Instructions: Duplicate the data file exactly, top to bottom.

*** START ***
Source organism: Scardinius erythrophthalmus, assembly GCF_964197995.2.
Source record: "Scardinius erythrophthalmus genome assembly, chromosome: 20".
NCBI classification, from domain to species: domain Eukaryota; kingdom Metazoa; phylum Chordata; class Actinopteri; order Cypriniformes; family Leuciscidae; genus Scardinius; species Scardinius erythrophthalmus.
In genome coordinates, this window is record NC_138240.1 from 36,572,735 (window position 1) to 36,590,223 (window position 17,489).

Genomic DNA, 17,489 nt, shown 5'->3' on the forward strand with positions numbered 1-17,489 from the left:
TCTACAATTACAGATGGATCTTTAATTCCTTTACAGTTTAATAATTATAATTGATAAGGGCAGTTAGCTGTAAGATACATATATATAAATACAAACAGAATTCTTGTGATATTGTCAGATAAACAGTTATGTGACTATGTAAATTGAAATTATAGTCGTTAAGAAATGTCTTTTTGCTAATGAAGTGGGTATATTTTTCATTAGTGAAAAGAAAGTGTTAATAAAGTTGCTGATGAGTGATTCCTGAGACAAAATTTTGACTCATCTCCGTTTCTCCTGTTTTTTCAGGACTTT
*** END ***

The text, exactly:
Source organism: Scardinius erythrophthalmus, assembly GCF_964197995.2.
Source record: "Scardinius erythrophthalmus genome assembly, chromosome: 20".
NCBI classification, from domain to species: domain Eukaryota; kingdom Metazoa; phylum Chordata; class Actinopteri; order Cypriniformes; family Leuciscidae; genus Scardinius; species Scardinius erythrophthalmus.
In genome coordinates, this window is record NC_138240.1 from 36,572,735 (window position 1) to 36,590,223 (window position 17,489).

Genomic DNA, 17,489 nt, shown 5'->3' on the forward strand with positions numbered 1-17,489 from the left:
TCTACAATTACAGATGGATCTTTAATTCCTTTACAGTTTAATAATTATAATTGATAAGGGCAGTTAGCTGTAAGATACATATATATAAATACAAACAGAATTCTTGTGATATTGTCAGATAAACAGTTATGTGACTATGTAAATTGAAATTATAGTCGTTAAGAAATGTCTTTTTGCTAATGAAGTGGGTATATTTTTCATTAGTGAAAAGAAAGTGTTAATAAAGTTGCTGATGAGTGATTCCTGAGACAAAATTTTGACTCATCTCCGTTTCTCCTGTTTTTTCAGGACTTT